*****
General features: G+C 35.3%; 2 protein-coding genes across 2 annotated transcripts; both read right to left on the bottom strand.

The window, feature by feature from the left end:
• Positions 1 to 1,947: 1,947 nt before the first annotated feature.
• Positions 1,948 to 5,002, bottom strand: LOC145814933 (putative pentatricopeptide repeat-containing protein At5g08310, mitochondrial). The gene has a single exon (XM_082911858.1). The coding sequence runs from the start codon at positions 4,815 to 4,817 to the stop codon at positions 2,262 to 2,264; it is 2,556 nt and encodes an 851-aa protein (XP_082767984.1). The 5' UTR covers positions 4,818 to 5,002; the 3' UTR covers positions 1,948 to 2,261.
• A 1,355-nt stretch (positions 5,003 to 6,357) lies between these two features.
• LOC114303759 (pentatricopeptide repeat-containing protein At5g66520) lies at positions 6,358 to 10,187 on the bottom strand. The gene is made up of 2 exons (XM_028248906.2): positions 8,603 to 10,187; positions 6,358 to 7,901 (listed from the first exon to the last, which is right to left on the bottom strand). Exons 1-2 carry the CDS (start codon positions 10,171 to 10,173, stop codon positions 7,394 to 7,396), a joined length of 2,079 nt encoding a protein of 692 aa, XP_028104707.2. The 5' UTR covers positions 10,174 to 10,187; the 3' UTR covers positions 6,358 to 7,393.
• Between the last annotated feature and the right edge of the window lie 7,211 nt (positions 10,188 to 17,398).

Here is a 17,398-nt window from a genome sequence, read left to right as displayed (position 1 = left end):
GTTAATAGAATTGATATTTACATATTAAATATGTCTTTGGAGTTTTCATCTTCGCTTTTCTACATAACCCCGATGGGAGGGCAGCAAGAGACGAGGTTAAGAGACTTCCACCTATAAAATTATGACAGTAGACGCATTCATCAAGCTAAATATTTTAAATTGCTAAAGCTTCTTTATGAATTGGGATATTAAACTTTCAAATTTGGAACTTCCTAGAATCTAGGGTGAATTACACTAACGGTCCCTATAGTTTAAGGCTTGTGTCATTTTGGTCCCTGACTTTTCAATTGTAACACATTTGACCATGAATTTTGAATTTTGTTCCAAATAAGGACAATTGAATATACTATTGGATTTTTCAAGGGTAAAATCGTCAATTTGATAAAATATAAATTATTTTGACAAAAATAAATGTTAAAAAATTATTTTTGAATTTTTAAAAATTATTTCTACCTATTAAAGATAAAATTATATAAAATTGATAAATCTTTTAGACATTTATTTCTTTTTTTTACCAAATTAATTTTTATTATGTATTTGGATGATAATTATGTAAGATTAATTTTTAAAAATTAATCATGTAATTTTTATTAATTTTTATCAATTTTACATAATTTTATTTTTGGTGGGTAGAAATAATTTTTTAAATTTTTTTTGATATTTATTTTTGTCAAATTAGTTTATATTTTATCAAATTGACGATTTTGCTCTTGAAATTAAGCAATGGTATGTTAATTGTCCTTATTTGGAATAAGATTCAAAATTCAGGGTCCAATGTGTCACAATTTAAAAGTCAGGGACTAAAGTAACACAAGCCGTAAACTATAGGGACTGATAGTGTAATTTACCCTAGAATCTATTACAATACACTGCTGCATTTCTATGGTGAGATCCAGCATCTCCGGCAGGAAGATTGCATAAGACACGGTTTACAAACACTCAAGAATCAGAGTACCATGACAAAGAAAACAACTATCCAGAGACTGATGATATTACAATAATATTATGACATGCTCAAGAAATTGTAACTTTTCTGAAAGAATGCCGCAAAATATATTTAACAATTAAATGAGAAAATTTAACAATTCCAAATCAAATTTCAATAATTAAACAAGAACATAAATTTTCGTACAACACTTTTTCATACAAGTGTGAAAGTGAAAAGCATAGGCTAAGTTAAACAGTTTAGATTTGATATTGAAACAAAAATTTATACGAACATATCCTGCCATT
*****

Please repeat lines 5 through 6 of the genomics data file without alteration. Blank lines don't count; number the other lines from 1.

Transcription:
• A 1,355-nt stretch (positions 5,003 to 6,357) lies between these two features.
• LOC114303759 (pentatricopeptide repeat-containing protein At5g66520) lies at positions 6,358 to 10,187 on the bottom strand. The gene is made up of 2 exons (XM_028248906.2): positions 8,603 to 10,187; positions 6,358 to 7,901 (listed from the first exon to the last, which is right to left on the bottom strand). Exons 1-2 carry the CDS (start codon positions 10,171 to 10,173, stop codon positions 7,394 to 7,396), a joined length of 2,079 nt encoding a protein of 692 aa, XP_028104707.2. The 5' UTR covers positions 10,174 to 10,187; the 3' UTR covers positions 6,358 to 7,393.